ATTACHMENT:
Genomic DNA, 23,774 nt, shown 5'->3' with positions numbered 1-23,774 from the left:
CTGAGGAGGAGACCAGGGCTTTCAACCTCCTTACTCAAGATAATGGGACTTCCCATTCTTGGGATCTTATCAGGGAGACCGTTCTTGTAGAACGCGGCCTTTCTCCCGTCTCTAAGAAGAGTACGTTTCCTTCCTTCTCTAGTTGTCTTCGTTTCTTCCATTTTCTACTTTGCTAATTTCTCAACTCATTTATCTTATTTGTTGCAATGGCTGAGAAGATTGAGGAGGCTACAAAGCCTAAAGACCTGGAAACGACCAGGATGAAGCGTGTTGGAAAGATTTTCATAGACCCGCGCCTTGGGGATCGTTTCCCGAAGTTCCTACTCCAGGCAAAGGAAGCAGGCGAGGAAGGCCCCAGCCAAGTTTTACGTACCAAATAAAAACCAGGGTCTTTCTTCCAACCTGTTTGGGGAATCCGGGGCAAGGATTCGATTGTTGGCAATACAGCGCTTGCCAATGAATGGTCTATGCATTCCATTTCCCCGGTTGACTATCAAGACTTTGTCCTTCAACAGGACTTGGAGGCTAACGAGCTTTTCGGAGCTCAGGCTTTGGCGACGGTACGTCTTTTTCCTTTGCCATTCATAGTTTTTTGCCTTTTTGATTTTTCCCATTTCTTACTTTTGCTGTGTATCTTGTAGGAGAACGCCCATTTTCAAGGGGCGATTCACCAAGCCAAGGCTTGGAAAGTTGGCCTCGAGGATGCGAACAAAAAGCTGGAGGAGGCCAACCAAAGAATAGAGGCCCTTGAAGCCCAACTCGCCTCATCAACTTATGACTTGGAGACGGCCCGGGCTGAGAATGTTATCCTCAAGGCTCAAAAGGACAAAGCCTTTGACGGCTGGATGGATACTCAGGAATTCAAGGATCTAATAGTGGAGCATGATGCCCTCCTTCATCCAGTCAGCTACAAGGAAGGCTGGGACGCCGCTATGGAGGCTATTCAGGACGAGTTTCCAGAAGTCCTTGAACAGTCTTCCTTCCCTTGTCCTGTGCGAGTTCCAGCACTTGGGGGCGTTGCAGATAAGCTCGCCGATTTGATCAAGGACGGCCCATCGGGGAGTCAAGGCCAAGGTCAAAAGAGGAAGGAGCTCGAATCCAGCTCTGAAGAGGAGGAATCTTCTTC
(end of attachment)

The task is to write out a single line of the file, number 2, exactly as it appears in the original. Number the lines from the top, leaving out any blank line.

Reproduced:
CTGAGGAGGAGACCAGGGCTTTCAACCTCCTTACTCAAGATAATGGGACTTCCCATTCTTGGGATCTTATCAGGGAGACCGTTCTTGTAGAACGCGGCCTTTCTCCCGTCTCTAAGAAGAGTACGTTTCCTTCCTTCTCTAGTTGTCTTCGTTTCTTCCATTTTCTACTTTGCTAATTTCTCAACTCATTTATCTTATTTGTTGCAATGGCTGAGAAGATTGAGGAGGCTACAAAGCCTAAAGACCTGGAAACGACCAGGATGAAGCGTGTTGGAAAGATTTTCATAGACCCGCGCCTTGGGGATCGTTTCCCGAAGTTCCTACTCCAGGCAAAGGAAGCAGGCGAGGAAGGCCCCAGCCAAGTTTTACGTACCAAATAAAAACCAGGGTCTTTCTTCCAACCTGTTTGGGGAATCCGGGGCAAGGATTCGATTGTTGGCAATACAGCGCTTGCCAATGAATGGTCTATGCATTCCATTTCCCCGGTTGACTATCAAGACTTTGTCCTTCAACAGGACTTGGAGGCTAACGAGCTTTTCGGAGCTCAGGCTTTGGCGACGGTACGTCTTTTTCCTTTGCCATTCATAGTTTTTTGCCTTTTTGATTTTTCCCATTTCTTACTTTTGCTGTGTATCTTGTAGGAGAACGCCCATTTTCAAGGGGCGATTCACCAAGCCAAGGCTTGGAAAGTTGGCCTCGAGGATGCGAACAAAAAGCTGGAGGAGGCCAACCAAAGAATAGAGGCCCTTGAAGCCCAACTCGCCTCATCAACTTATGACTTGGAGACGGCCCGGGCTGAGAATGTTATCCTCAAGGCTCAAAAGGACAAAGCCTTTGACGGCTGGATGGATACTCAGGAATTCAAGGATCTAATAGTGGAGCATGATGCCCTCCTTCATCCAGTCAGCTACAAGGAAGGCTGGGACGCCGCTATGGAGGCTATTCAGGACGAGTTTCCAGAAGTCCTTGAACAGTCTTCCTTCCCTTGTCCTGTGCGAGTTCCAGCACTTGGGGGCGTTGCAGATAAGCTCGCCGATTTGATCAAGGACGGCCCATCGGGGAGTCAAGGCCAAGGTCAAAAGAGGAAGGAGCTCGAATCCAGCTCTGAAGAGGAGGAATCTTCTTC